Almost everyone who lives in Switzerland must take out basic compulsory health insurance, which generally costs several hundred Swiss francs a month.
However, policy holders can choose what level of out-of-pocket expense they are liable for by selecting their ‘franchise’, or ‘deductible’ as it is also known.
Under this system, the minimum franchise is 300 Swiss francs (around €265) and the maximum franchise is 2,500 francs.
If you have a ‘300-franc’ franchise, for example, your insurer will start paying towards costs as soon as your health care bill hits 300 francs.
People with a lower franchise pay higher monthly premiums but the upside is that their health insurance provider starts chipping in towards costs sooner.
But in a controversial move, Swiss MPs recently voted to raise the minimum franchise for compulsory basic health insurance from the current 300 francs to 350 francs.
The planned changes would have seen people forced with this level of cover to pay at least 350 francs out of their own pocket, rather than the current 300 francs.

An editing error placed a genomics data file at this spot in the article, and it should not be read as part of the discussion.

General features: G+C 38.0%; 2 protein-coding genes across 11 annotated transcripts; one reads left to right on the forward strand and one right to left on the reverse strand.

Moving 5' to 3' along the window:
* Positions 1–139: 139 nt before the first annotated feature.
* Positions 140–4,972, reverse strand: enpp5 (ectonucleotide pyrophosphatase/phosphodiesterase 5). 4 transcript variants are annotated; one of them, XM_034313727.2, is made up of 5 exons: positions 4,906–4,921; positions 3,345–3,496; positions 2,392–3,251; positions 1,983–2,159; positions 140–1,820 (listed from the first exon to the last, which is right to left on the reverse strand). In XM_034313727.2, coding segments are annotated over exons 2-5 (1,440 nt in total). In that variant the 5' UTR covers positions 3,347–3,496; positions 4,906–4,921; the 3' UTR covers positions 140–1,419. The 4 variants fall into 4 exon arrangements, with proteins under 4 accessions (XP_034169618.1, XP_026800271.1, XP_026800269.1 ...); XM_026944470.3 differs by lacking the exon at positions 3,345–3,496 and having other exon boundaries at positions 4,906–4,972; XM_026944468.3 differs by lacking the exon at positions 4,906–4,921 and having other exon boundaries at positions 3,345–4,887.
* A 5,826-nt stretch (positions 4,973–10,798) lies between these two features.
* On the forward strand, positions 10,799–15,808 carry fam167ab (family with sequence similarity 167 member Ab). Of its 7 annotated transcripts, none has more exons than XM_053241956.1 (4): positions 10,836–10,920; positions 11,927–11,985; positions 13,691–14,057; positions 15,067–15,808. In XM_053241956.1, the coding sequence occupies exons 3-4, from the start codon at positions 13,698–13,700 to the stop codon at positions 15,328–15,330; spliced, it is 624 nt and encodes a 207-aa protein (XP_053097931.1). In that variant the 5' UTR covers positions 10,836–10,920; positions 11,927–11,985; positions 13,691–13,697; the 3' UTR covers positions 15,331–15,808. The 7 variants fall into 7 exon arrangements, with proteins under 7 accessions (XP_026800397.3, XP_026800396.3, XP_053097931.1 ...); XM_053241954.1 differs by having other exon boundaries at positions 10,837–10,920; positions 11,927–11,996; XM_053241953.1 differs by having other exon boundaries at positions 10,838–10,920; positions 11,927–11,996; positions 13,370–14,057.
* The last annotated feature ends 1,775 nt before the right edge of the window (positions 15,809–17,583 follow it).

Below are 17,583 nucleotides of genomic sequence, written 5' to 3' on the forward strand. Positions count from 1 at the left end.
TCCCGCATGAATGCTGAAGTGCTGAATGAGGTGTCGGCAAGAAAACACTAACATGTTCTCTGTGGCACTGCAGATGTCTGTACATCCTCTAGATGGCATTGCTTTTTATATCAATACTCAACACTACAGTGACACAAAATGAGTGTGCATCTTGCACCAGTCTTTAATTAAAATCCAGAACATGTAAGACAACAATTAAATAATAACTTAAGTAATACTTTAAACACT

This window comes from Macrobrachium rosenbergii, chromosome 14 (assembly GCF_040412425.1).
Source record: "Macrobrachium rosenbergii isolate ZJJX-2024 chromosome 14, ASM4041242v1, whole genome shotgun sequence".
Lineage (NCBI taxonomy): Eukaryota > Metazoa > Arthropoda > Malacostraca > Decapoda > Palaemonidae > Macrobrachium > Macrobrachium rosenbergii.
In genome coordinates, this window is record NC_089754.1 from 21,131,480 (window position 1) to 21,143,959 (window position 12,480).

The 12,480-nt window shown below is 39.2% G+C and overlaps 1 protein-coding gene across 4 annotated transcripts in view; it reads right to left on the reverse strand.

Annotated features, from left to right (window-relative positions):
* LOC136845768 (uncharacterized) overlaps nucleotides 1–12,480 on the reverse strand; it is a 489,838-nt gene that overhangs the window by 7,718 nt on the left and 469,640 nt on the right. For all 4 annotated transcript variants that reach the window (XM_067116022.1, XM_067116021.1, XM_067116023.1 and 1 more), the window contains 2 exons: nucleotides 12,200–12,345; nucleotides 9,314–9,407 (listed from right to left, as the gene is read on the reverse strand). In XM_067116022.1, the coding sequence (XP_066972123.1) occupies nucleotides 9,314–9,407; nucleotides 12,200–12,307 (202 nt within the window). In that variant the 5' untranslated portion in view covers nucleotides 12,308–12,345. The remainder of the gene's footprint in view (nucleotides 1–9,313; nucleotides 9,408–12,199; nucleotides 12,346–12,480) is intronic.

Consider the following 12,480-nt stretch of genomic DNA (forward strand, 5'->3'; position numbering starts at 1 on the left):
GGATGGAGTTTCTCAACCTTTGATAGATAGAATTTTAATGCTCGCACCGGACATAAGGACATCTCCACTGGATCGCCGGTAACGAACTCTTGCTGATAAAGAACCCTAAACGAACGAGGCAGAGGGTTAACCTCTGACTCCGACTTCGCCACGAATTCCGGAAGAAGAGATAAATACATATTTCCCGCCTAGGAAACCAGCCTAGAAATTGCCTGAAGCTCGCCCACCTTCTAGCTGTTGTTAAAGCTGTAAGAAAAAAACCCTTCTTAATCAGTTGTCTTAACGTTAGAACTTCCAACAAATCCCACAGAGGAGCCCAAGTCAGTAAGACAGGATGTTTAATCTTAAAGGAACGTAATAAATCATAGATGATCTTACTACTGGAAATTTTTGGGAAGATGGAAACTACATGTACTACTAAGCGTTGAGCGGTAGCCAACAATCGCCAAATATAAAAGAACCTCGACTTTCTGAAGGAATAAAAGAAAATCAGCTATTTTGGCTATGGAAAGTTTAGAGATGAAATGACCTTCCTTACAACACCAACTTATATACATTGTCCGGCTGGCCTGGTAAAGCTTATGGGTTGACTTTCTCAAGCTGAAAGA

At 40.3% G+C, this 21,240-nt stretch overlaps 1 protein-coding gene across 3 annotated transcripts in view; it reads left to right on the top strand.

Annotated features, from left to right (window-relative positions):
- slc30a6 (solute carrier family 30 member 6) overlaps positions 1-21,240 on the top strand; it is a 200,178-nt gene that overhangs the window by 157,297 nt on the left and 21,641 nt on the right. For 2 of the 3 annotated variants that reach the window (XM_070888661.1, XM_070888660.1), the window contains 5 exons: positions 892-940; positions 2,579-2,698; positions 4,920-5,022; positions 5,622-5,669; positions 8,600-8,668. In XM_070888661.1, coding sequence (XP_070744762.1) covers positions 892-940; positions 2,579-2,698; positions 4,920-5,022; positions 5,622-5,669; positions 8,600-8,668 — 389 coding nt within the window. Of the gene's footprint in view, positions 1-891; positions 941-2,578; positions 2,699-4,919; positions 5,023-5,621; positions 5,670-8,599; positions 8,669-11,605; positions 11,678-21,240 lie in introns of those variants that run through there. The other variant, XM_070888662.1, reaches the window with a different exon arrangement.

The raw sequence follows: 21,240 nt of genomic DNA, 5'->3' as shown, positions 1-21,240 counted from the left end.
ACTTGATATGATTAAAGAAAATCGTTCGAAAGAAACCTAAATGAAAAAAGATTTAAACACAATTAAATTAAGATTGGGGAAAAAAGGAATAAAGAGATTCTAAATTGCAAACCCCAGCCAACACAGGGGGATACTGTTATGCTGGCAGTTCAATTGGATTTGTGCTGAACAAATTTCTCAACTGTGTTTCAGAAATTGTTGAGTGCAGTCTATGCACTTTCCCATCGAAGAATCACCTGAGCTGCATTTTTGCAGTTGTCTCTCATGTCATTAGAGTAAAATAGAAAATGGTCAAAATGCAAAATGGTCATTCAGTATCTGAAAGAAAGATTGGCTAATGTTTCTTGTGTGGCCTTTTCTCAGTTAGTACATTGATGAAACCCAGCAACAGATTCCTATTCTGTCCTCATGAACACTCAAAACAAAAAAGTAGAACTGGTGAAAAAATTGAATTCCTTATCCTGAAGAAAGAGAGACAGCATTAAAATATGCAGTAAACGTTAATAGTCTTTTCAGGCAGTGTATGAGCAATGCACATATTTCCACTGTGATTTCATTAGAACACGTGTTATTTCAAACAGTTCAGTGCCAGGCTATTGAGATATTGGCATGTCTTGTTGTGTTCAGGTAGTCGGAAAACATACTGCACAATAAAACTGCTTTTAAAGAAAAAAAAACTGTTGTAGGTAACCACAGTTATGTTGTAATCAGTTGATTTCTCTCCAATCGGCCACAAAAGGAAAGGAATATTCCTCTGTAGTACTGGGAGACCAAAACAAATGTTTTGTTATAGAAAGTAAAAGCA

The proposal was part of a mechanism that would have seen health insurance franchises pegged more closely to real healthcare costs to the system.
The aim of the plan put forward by the Swiss government was to try and bring down spiralling health care costs by discouraging people from unnecessary doctor's visits or medical treatments.
Switzerland has some of the highest per capital health care costs in the world and there has been intense political discussion over the last year about how to bring these costs down.
However, in a new vote on Friday, MPs voted against the 50-franc rise, meaning the minimum franchise will now remain at 300 francs after all.
The surprise move came after the conservative Swiss People’s Party (SVP) – the largest party in the lower house – changed its tune.
It had previously approved the increase but then last week it came out against the plan, arguing it was a “band aid” solution to the problem of health care costs. The party said the whole system needed an overhaul.
Commentators said the SVP’s about-face on a move that would be unpopular with voters was made with one eye on national elections in Switzerland later this year.
The Socialists (SP), who rejected the proposal from the outset, had previously warned they would launch a referendum to try and have the changes overturned.